The arrival of the GEDI system has been greatly welcome for scientists studying tree biodiversity as well as global carbon levels, as tree heights, including diversity of heights found within forests, can now be better measured, which helps to understand forest health and carbon capture in our forests. Combining these data with other data, including field-measured results, even enables the identification of specific tree species in forests using GEDI. Mapping techniques using LIDAR- based results were limited in scale previously given LIDAR was primarily obtained from aircraft. As long as GEDI can continue, more accurate forest biodiversity estimates, for much larger areas, can be developed while the initial goals for estimating the potential for forests to contain stored carbon could also be accomplished. 

References

[1]    For more on the GEDI project and the satellite, see:  https://www.earthdata.nasa.gov/sensors/gedi.

[2]    For more background and scientific details on GEDI, see:  Popkin, Gabriel. 2018. “Space Laser to Map Trees in 3D.” Science 362 (6420): 1226–1226. https://doi.org/10.1126/science.362.6420.1226.

[3]    For more on data products and tools that can be used along with the relevant data, see: https://gedi.umd.edu/data/products/.

[4] Hakkenberg, C R, J W Atkins, J F Brodie, P Burns, S Cushman, P Jantz, Z Kaszta, C A Quinn, M D Rose, and S J Goetz. “Inferring Alpha, Beta, and Gamma Plant Diversity across Biomes with GEDI Spaceborne Lidar.” Environmental Research: Ecology 2, no. 3 (September 1, 2023): 035005. https://doi.org/10.1088/2752-664X/acffcd.  An article discussing this work can be found here:  https://phys.org/news/2023-11-biodiversity-space-borne-lidar.html.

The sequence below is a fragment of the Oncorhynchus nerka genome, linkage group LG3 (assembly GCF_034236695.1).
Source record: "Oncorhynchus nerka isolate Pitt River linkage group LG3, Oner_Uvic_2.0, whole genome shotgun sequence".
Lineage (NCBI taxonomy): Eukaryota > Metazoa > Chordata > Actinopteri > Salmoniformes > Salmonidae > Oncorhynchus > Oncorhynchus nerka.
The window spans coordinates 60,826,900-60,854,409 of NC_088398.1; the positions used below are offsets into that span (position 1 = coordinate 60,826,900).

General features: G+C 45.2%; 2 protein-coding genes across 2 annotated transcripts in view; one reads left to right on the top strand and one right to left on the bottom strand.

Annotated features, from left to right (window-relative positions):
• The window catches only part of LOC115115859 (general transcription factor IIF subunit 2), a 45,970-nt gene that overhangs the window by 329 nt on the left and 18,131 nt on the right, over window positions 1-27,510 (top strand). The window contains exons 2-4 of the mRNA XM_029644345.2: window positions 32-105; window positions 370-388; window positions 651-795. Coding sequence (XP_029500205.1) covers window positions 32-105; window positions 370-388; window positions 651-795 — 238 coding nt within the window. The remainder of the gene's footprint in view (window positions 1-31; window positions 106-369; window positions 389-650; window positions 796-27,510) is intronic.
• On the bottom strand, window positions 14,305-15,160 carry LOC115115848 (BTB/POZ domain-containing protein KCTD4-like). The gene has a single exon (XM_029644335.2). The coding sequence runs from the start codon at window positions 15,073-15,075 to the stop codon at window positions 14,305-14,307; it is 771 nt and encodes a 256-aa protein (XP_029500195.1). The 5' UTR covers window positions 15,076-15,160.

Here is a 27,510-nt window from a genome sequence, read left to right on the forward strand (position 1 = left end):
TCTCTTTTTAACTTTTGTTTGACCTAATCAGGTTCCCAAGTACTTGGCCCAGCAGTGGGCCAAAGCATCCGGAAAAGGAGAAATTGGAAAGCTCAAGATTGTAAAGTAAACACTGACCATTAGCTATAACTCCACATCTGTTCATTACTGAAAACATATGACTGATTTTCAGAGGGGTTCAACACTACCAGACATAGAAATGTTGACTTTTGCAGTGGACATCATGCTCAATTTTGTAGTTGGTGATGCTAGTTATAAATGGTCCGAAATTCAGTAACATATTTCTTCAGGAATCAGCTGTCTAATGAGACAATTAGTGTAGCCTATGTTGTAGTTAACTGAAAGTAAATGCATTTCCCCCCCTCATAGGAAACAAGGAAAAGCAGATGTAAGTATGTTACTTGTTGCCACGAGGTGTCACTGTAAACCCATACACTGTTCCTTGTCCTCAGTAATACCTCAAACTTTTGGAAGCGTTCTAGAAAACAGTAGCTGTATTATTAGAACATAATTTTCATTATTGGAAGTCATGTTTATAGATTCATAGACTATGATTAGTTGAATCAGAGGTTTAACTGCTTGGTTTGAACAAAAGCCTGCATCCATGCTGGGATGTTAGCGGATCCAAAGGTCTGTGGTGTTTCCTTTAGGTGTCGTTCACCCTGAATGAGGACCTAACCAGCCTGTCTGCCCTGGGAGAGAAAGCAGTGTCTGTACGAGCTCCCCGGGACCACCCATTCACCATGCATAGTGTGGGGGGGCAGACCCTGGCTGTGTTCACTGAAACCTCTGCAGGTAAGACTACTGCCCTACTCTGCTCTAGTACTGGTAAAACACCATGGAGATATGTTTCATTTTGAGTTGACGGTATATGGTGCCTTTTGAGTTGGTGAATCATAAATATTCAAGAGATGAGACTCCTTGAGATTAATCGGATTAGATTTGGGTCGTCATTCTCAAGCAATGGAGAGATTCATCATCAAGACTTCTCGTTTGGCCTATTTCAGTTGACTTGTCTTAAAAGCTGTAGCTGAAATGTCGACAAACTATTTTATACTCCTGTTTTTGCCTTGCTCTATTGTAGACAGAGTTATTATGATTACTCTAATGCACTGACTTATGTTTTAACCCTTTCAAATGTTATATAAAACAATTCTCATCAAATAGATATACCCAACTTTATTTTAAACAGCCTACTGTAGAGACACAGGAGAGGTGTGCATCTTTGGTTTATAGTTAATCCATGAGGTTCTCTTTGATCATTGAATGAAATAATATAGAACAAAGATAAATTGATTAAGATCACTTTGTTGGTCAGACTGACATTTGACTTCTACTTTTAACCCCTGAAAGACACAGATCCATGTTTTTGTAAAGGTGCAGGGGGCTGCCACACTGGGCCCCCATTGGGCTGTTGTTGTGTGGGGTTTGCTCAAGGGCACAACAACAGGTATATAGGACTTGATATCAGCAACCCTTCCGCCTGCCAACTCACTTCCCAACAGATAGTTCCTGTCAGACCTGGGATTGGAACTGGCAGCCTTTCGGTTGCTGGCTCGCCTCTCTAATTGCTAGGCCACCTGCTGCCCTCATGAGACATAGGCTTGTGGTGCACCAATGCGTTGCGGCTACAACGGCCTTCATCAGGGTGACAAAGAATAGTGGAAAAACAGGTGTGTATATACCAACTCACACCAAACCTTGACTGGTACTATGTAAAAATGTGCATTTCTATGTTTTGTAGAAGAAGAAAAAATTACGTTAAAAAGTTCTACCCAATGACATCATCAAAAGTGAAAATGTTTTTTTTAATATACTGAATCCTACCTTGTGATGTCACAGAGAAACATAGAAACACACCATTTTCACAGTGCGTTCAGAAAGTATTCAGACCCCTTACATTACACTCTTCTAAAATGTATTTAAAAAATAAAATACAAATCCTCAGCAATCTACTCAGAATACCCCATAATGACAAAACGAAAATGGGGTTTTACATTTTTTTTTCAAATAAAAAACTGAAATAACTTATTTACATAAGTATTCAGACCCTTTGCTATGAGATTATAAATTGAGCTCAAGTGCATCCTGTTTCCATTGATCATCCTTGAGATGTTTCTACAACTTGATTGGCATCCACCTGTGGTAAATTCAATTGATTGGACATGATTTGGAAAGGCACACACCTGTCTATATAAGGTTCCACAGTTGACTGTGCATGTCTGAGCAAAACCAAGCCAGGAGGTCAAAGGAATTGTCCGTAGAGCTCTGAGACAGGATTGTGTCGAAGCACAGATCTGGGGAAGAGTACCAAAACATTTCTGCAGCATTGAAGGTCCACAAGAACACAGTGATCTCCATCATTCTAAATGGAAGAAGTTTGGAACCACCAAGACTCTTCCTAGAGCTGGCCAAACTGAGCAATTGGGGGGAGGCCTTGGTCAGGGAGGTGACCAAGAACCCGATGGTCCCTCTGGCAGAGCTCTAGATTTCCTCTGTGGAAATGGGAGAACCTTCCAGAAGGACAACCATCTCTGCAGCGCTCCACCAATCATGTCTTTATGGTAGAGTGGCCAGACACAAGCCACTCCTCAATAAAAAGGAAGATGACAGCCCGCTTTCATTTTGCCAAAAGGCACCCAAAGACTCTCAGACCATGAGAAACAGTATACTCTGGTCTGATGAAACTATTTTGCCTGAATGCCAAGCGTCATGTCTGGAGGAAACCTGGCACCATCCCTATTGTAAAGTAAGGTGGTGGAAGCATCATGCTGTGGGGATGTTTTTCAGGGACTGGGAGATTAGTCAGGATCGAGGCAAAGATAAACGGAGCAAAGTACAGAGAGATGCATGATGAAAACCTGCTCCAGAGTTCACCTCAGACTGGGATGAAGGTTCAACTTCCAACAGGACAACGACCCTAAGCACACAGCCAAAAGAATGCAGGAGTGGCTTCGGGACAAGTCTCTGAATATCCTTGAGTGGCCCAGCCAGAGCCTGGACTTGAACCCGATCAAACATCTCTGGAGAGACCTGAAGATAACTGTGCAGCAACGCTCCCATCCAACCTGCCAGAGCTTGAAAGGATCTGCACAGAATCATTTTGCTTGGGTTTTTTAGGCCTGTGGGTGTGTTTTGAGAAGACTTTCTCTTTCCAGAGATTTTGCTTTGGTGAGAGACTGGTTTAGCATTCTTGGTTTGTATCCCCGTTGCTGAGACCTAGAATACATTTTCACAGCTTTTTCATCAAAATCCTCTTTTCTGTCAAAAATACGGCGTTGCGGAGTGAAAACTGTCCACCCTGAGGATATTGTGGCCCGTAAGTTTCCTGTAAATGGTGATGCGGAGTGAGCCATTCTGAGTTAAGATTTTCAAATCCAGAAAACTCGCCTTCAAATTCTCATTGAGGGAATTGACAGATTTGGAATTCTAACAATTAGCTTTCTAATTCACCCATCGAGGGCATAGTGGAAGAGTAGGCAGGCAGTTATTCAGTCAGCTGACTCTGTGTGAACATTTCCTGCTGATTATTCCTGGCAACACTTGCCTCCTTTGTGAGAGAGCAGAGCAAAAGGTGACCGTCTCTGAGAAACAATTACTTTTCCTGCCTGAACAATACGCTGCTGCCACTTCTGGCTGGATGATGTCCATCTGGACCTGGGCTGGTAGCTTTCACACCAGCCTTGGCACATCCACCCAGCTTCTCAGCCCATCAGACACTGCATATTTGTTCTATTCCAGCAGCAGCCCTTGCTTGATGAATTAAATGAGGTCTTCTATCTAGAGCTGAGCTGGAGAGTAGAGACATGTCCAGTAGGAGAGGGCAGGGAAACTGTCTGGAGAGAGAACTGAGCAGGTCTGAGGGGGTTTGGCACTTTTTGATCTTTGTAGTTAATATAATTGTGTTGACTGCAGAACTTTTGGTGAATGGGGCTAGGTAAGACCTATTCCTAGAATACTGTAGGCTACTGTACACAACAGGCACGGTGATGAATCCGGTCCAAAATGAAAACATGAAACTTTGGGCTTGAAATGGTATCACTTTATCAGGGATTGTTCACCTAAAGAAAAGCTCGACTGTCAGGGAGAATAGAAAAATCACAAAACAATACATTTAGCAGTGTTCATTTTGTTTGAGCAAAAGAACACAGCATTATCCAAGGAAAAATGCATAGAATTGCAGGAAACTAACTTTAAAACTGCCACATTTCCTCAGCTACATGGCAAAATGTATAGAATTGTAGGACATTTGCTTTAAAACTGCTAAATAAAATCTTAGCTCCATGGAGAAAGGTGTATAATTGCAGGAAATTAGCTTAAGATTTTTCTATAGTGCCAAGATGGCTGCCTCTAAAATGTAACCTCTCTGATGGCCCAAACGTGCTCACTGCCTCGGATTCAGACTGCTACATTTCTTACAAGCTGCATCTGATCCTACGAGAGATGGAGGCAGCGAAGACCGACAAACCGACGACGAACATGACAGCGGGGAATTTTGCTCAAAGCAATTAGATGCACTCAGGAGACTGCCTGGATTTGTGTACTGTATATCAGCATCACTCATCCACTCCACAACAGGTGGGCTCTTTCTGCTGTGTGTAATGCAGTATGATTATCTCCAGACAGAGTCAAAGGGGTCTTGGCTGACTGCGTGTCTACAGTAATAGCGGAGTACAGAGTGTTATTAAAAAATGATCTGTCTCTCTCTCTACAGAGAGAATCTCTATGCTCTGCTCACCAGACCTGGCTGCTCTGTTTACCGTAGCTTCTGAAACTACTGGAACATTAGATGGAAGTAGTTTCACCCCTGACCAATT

[5] Torresani, Michele, Duccio Rocchini, Alessandro Alberti, Vítězslav Moudrý, Michael Heym, Elisa Thouverai, Patrick Kacic, and Enrico Tomelleri. “LiDAR GEDI Derived Tree Canopy Height Heterogeneity Reveals Patterns of Biodiversity in Forest Ecosystems.” Ecological Informatics 76 (September 2023): 102082. https://doi.org/10.1016/j.ecoinf.2023.102082.

[6] For more on the GEDI project and the satellite, see:  https://gedi.umd.edu/

[7] Liang, Mengyu, Mariano González-Roglich, Patrick Roehrdanz, Karyn Tabor, Alex Zvoleff, Veronika Leitold, Julie Silva, Temilola Fatoyinbo, Matthew Hansen, and Laura Duncanson. “Assessing Protected Area’s Carbon Stocks and Ecological Structure at Regional-Scale Using GEDI Lidar.” Global Environmental Change 78 (January 2023): 102621. https://doi.org/10.1016/j.gloenvcha.2022.102621.

This article was originally written on December 20, 2018 and has since been updated.

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About the author
Mark Altaweel
Mark Altaweel is a Reader in Near Eastern Archaeology at the Institute of Archaeology, University College London, having held previous appointments and joint appointments at the University of Chicago, University of Alaska, and Argonne National Laboratory. Mark has an undergraduate degree in Anthropology and Masters and PhD degrees from the University of Chicago’s Department of Near Eastern Languages and Civilizations.